On the other hand, von Igelfeld despises his other colleague, Unterholzer, who has the knack of getting the better of von Igelfeld without trying. It is because of von Igelfeld that Unterholzer’s dog loses three of its legs, although the dog later becomes an object of religious veneration. Dr Lisbetta von Bruatheim, the dentist von Igelfeld was planning to marry, becomes Frau Unterholzer. Unterholzer is also honoured by the Portuguese government for his work on the language, much to von Igelfeld’s chagrin.

Von Igelfeld’s great claim to academic fame is his weighty tome, Portuguese Irregular Verbs, which is not always treated with the respect he thinks it deserves. He rescues the library copy from relegation to storage, and learns that the copy he gave the dentist is used to boost her height.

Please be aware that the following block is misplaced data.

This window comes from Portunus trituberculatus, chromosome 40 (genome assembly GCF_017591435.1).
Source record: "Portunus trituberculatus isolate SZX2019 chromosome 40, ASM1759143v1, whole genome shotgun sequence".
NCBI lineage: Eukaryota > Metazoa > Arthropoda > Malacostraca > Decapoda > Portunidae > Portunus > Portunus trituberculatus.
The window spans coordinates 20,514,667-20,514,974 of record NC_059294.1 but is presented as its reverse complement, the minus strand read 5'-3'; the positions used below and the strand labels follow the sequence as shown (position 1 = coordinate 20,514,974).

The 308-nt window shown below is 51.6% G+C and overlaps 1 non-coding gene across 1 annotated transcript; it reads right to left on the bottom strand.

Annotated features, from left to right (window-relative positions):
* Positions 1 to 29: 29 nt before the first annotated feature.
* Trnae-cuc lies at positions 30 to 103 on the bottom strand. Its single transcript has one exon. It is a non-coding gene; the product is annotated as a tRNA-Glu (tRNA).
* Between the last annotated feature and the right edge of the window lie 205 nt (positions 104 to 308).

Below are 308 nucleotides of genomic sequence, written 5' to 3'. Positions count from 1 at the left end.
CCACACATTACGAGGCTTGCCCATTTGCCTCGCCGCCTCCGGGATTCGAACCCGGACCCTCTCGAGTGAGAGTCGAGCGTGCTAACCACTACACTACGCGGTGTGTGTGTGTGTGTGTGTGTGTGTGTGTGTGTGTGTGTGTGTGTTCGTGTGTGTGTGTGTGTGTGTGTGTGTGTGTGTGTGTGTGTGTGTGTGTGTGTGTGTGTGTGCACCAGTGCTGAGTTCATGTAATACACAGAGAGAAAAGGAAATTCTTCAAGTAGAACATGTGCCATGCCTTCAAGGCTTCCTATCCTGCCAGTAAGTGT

Overall, the stories are enjoyable, but best when von Igelfeld is digging himself a deeper hole. There are times when the plot seems to lose focus and unnecessarily rambles on, a good example being the plotting and politicking at Cambridge. Von Igelfeld likes to think he is the centre of attention and needs to be kept there.

The great migration

One out; all out.

One of the many problems China has is its holidays. When the Chinese have a holiday, they all have the same holiday. The Spring Festival is the biggest holiday of the year, being the Chinese equivalent to Christmas. That means that because everyone is trying to get home to be with their families, there is this huge, annual mass migration.